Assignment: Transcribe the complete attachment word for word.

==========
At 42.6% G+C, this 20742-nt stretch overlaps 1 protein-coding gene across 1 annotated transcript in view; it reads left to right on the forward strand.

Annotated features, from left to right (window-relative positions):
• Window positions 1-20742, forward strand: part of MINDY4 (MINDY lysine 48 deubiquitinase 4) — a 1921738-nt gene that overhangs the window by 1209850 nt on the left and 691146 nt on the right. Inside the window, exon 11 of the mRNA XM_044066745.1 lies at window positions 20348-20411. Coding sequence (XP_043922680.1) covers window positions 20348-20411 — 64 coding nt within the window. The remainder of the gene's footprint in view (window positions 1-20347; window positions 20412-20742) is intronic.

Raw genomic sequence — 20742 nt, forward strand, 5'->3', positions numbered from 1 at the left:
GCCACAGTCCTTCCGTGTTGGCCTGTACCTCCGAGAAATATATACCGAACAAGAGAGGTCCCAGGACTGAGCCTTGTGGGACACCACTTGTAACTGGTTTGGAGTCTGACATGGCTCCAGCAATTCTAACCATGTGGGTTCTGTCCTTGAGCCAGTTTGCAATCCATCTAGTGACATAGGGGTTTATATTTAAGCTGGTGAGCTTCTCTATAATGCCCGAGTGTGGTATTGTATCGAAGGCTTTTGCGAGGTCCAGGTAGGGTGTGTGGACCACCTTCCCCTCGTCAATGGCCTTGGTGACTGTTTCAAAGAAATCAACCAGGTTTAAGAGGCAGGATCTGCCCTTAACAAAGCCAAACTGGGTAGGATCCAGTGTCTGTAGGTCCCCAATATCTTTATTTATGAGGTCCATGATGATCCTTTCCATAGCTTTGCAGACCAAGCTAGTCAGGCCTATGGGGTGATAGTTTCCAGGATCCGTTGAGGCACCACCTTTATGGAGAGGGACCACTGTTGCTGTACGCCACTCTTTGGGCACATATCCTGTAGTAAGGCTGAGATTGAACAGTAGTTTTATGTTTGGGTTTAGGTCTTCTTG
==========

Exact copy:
At 42.6% G+C, this 20742-nt stretch overlaps 1 protein-coding gene across 1 annotated transcript in view; it reads left to right on the forward strand.

Annotated features, from left to right (window-relative positions):
• Window positions 1-20742, forward strand: part of MINDY4 (MINDY lysine 48 deubiquitinase 4) — a 1921738-nt gene that overhangs the window by 1209850 nt on the left and 691146 nt on the right. Inside the window, exon 11 of the mRNA XM_044066745.1 lies at window positions 20348-20411. Coding sequence (XP_043922680.1) covers window positions 20348-20411 — 64 coding nt within the window. The remainder of the gene's footprint in view (window positions 1-20347; window positions 20412-20742) is intronic.

Raw genomic sequence — 20742 nt, forward strand, 5'->3', positions numbered from 1 at the left:
GCCACAGTCCTTCCGTGTTGGCCTGTACCTCCGAGAAATATATACCGAACAAGAGAGGTCCCAGGACTGAGCCTTGTGGGACACCACTTGTAACTGGTTTGGAGTCTGACATGGCTCCAGCAATTCTAACCATGTGGGTTCTGTCCTTGAGCCAGTTTGCAATCCATCTAGTGACATAGGGGTTTATATTTAAGCTGGTGAGCTTCTCTATAATGCCCGAGTGTGGTATTGTATCGAAGGCTTTTGCGAGGTCCAGGTAGGGTGTGTGGACCACCTTCCCCTCGTCAATGGCCTTGGTGACTGTTTCAAAGAAATCAACCAGGTTTAAGAGGCAGGATCTGCCCTTAACAAAGCCAAACTGGGTAGGATCCAGTGTCTGTAGGTCCCCAATATCTTTATTTATGAGGTCCATGATGATCCTTTCCATAGCTTTGCAGACCAAGCTAGTCAGGCCTATGGGGTGATAGTTTCCAGGATCCGTTGAGGCACCACCTTTATGGAGAGGGACCACTGTTGCTGTACGCCACTCTTTGGGCACATATCCTGTAGTAAGGCTGAGATTGAACAGTAGTTTTATGTTTGGGTTTAGGTCTTCTTG